2. Sharing of information with law enforcement
  3. the powers of his role as integrity commissioner
Bated breath. The whole world is watching, kind of.

20 October 2012

19 October 2012

ABC The Drum: The turf's inconvenient truths

"On the eve of its marquee event, the Spring Carnival, Australia's multi-billion dollar racing industry is circling the wagons. As the great and the good of the international turf descend on Melbourne to compete in our biggest races, allegations of corruption and scandal are spoiling the party big time.
"Three weeks ago jockey Danny Nikolic, already under investigation for alleged race fixing, was banned for two years by authorities for threatening the chief steward. This week champion rider Damien Oliver's hero status was shattered by allegations he bet $10,000 on another runner in a race in which he was riding. And the favourite for tomorrow's Caulfield Cup, Glencadam Gold, will be ridden by Jimmy Cassidy, one of Australia's greatest ever jockeys, and the subject of ongoing allegations that he received corrupt payments from incarcerated drug lord Tony Mokbel. Cassidy has denied the claim.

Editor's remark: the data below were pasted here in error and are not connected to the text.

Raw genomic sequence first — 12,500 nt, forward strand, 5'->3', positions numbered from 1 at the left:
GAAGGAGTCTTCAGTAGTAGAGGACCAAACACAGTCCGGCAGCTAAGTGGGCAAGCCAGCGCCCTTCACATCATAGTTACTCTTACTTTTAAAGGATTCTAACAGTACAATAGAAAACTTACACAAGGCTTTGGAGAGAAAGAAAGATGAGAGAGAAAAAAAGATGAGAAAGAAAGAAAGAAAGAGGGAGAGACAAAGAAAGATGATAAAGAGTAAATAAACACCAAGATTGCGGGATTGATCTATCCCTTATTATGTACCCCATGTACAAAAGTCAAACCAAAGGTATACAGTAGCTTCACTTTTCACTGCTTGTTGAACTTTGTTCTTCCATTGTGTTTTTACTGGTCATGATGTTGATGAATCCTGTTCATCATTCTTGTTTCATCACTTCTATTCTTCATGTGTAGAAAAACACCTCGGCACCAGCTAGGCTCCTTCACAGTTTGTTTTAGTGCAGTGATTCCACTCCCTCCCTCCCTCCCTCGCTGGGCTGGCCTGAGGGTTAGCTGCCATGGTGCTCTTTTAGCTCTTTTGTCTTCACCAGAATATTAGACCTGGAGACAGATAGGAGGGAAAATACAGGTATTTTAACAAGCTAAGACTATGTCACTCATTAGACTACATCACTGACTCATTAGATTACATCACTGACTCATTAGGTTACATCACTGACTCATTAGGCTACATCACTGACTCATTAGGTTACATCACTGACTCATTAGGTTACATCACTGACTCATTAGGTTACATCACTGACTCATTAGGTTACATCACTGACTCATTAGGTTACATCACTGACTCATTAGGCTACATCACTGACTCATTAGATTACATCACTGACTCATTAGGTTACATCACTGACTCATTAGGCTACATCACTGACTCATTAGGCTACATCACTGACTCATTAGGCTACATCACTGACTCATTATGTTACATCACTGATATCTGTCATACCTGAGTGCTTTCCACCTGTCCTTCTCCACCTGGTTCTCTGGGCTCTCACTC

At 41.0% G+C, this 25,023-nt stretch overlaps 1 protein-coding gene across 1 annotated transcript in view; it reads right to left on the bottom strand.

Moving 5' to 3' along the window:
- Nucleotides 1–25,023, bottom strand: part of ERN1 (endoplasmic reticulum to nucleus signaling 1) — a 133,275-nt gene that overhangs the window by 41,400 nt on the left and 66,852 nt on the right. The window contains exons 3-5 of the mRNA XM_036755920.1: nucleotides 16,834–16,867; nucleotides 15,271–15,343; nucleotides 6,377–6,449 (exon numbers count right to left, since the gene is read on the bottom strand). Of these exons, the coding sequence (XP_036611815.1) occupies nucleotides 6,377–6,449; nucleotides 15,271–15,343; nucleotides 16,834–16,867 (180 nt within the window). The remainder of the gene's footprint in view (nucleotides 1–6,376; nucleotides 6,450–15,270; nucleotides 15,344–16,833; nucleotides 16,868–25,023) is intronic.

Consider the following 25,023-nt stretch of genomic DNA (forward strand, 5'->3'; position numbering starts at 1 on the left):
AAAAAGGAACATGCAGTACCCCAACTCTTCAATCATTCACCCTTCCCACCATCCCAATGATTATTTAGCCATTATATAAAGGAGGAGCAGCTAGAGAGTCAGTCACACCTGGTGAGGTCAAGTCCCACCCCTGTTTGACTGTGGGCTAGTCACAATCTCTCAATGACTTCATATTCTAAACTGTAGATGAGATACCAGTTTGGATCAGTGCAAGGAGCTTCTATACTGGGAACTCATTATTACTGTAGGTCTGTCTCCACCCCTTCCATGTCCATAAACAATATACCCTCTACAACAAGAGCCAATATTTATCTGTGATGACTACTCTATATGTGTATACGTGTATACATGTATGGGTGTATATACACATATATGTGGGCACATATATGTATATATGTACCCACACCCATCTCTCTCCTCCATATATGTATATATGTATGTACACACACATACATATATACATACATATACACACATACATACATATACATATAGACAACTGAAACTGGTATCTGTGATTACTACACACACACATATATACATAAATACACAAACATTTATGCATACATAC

"From a media standpoint, the most notable feature of these revelations is who broke these stories: not the racing journos who cover the game week in, week out, but "non-racing" news and investigative reporters."

Read our full story over at the ABC's The Drum.

18 October 2012

Leading stipe Murrihy dead against jockeys betting

ATC Chief Steward Ray Murrihy has slammed suggestions that jockeys should be allowed to legally bet on their own mounts, warning that both integrity and safety would be compromised.